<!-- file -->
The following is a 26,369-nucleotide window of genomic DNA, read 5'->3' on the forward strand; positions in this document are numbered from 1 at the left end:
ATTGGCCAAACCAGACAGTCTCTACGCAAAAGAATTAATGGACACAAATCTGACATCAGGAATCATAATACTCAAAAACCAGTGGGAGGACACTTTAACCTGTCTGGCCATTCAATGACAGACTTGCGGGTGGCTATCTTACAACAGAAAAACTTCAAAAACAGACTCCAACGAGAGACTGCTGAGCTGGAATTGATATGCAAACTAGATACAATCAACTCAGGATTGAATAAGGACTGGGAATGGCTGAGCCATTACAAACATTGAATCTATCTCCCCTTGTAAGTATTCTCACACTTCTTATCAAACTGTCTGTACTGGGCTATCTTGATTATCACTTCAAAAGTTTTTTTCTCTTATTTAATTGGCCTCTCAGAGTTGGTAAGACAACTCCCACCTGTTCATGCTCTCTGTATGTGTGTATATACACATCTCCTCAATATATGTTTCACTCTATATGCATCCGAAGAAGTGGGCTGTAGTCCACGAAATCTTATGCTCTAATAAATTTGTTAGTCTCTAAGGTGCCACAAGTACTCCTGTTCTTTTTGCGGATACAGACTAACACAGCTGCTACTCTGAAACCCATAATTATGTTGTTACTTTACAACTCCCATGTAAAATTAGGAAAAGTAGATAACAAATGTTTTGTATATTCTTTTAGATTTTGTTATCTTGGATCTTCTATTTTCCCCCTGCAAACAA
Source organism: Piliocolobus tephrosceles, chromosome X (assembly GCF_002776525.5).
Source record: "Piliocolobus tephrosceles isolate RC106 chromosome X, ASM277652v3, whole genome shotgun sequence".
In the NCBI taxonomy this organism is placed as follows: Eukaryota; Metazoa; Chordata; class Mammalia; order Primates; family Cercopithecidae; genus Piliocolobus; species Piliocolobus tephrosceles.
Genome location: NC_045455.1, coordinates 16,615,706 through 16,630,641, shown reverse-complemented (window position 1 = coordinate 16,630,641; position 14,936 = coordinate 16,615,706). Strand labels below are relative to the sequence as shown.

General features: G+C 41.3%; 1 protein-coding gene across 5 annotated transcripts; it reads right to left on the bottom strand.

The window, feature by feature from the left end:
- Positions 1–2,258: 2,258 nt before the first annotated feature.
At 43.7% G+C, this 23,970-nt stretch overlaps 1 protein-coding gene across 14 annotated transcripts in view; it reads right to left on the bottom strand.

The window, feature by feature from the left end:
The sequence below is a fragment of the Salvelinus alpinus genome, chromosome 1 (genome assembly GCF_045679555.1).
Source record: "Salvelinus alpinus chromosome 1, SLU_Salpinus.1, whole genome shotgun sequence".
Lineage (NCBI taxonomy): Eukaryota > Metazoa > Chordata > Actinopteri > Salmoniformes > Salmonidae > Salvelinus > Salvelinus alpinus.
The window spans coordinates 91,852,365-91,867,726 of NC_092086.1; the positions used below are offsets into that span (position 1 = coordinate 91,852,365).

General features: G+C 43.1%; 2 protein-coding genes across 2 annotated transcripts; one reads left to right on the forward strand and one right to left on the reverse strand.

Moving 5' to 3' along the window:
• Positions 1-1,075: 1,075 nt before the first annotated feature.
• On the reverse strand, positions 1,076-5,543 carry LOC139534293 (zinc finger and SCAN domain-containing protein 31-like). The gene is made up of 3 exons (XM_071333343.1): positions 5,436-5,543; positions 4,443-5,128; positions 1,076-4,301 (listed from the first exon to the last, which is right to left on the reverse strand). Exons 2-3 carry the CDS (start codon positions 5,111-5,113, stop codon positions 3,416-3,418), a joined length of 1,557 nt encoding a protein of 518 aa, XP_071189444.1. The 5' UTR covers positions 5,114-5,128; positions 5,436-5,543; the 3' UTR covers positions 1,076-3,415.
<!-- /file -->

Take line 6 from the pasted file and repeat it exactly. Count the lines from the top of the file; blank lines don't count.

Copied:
Genome location: NC_045455.1, coordinates 16,615,706 through 16,630,641, shown reverse-complemented (window position 1 = coordinate 16,630,641; position 14,936 = coordinate 16,615,706). Strand labels below are relative to the sequence as shown.